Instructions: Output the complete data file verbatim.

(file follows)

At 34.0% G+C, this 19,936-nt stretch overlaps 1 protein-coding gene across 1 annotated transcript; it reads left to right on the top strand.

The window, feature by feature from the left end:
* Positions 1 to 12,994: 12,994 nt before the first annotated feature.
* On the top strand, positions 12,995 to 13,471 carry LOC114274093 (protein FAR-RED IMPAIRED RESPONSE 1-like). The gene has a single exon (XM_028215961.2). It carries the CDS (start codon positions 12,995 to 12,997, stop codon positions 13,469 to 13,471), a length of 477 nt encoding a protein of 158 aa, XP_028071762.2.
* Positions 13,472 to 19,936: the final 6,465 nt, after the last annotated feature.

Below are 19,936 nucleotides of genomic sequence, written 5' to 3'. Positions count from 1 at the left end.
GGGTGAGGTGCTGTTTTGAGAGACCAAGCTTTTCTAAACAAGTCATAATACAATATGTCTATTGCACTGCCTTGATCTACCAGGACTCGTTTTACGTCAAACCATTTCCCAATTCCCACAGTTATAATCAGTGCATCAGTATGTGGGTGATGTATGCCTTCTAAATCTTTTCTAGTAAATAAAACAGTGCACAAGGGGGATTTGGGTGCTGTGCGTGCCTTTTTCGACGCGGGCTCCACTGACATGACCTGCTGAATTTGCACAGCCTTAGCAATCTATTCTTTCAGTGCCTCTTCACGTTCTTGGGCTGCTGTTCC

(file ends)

At 34.0% G+C, this 19,936-nt stretch overlaps 1 protein-coding gene across 1 annotated transcript; it reads left to right on the top strand.

The window, feature by feature from the left end:
* Positions 1 to 12,994: 12,994 nt before the first annotated feature.
* On the top strand, positions 12,995 to 13,471 carry LOC114274093 (protein FAR-RED IMPAIRED RESPONSE 1-like). The gene has a single exon (XM_028215961.2). It carries the CDS (start codon positions 12,995 to 12,997, stop codon positions 13,469 to 13,471), a length of 477 nt encoding a protein of 158 aa, XP_028071762.2.
* Positions 13,472 to 19,936: the final 6,465 nt, after the last annotated feature.

Below are 19,936 nucleotides of genomic sequence, written 5' to 3'. Positions count from 1 at the left end.
GGGTGAGGTGCTGTTTTGAGAGACCAAGCTTTTCTAAACAAGTCATAATACAATATGTCTATTGCACTGCCTTGATCTACCAGGACTCGTTTTACGTCAAACCATTTCCCAATTCCCACAGTTATAATCAGTGCATCAGTATGTGGGTGATGTATGCCTTCTAAATCTTTTCTAGTAAATAAAACAGTGCACAAGGGGGATTTGGGTGCTGTGCGTGCCTTTTTCGACGCGGGCTCCACTGACATGACCTGCTGAATTTGCACAGCCTTAGCAATCTATTCTTTCAGTGCCTCTTCACGTTCTTGGGCTGCTGTTCC